Jones said using a dashcam has highlighted some bad habits he had picked up and wasn’t aware of, like following too close or not coming to a complete stop at stop signs. Now, he said he pays more attention to detail.

Cardiff said the old way of training – prior to video telematics – failed to significantly improve safety outcomes and often resulted in higher driver turnover because it focused on retroactive coaching following an event like a crash rather than coaching to change driver behavior – such as following too close – to prevent such an incident.

“This has now evolved. What we're seeing as industry best practice and the best way to go in and coach drivers is using a holistic professional development plan. So multiple steps across multiple weeks, all tuned to the same behaviors, not events,” Cardiff said. “So coaching and helping to change behaviors. Events feel like a personal attack. ‘You did this. Don't do it again!’ as opposed to, ‘We're seeing this behavior; let's talk about how we can change that behavior to improve outcomes.’”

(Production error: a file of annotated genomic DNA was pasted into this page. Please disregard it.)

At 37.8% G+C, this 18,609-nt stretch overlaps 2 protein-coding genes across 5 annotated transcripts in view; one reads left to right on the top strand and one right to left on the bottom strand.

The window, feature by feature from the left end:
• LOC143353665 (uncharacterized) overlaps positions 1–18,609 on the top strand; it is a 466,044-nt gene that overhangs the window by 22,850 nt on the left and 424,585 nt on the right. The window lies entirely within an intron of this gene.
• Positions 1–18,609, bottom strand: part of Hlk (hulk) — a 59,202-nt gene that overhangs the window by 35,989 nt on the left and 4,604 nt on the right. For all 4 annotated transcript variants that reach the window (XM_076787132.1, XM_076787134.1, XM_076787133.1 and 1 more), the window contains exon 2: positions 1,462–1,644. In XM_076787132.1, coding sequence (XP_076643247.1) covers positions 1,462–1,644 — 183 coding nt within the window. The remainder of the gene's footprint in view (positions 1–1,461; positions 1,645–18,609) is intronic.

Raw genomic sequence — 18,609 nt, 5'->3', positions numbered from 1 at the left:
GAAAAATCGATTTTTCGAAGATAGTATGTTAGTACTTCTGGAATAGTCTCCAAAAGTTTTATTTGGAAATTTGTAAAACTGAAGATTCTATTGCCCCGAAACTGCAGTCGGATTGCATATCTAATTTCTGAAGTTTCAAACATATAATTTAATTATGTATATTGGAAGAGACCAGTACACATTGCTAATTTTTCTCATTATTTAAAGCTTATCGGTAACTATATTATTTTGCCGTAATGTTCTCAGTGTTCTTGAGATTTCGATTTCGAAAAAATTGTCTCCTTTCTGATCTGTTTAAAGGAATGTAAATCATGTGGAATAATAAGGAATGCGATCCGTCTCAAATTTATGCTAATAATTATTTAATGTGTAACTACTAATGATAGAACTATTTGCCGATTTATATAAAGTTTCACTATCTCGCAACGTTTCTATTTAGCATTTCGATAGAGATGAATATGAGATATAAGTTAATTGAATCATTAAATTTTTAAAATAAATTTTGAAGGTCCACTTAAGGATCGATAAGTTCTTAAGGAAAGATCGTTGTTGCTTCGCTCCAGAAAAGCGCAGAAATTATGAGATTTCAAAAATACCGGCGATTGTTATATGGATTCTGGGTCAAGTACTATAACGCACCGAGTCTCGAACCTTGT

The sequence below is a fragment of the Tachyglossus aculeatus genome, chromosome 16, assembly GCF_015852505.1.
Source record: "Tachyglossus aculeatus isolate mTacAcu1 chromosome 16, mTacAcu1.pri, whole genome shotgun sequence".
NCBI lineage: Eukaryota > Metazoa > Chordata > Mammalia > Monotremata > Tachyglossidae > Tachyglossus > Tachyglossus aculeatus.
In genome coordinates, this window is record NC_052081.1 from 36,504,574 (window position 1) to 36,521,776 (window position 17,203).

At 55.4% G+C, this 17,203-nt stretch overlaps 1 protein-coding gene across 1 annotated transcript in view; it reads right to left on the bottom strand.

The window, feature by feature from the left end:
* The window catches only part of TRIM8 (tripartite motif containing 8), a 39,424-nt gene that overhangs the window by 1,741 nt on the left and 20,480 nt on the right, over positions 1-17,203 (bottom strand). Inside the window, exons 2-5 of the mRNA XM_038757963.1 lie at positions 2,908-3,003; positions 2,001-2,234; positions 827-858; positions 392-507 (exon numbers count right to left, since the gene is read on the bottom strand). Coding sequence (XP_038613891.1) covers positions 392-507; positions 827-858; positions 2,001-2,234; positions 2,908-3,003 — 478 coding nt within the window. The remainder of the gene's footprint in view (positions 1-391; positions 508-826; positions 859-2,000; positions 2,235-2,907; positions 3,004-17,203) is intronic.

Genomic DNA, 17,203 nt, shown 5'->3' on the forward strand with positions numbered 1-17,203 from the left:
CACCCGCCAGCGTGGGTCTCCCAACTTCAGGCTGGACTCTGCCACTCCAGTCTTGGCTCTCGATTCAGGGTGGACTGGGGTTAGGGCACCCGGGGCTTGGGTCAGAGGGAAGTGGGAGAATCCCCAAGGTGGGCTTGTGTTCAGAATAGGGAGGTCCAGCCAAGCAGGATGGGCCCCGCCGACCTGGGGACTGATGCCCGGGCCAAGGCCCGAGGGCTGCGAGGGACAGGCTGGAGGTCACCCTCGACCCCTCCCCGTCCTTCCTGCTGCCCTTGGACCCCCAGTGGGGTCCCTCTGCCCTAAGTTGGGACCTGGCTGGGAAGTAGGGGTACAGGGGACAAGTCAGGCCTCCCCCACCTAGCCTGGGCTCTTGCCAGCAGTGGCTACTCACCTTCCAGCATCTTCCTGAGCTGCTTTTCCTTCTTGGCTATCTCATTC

Mark Murrell, president of CarriersEdge, which offers a training platform with dashcam integration, said smart carriers want to use telematics to proactively work with their drivers for improvement rather than be reactive.

The CarriersEdge system pulls coachable event information from different camera providers to allow safety managers to work with drivers to break bad habits by assigning specific training for specific behaviors with progressive interventions. For example, for a first offense, they receive training materials like a safety video they have to watch or a handout they have to read, but by the third offense, they may be written up or have to have an in-person meeting with a safety manager.

Engle said although face-to-face coaching is still the primary method used by many organizations, the need for alternative solutions like remote coaching has been on the rise, including in-cab alerts that, for example, remind drivers to put on their seatbelt or show potential road hazards.

Historically, carriers would receive an alert about an event within 48 hours of it happening, and then it would take a long-haul driver up to a week or more before they returned from a trip to have a safety manager “barking down on them, creating a negative feedback loop versus creating positive reinforcement,” said Danny Korrs, director of product and marketing at Netradyne.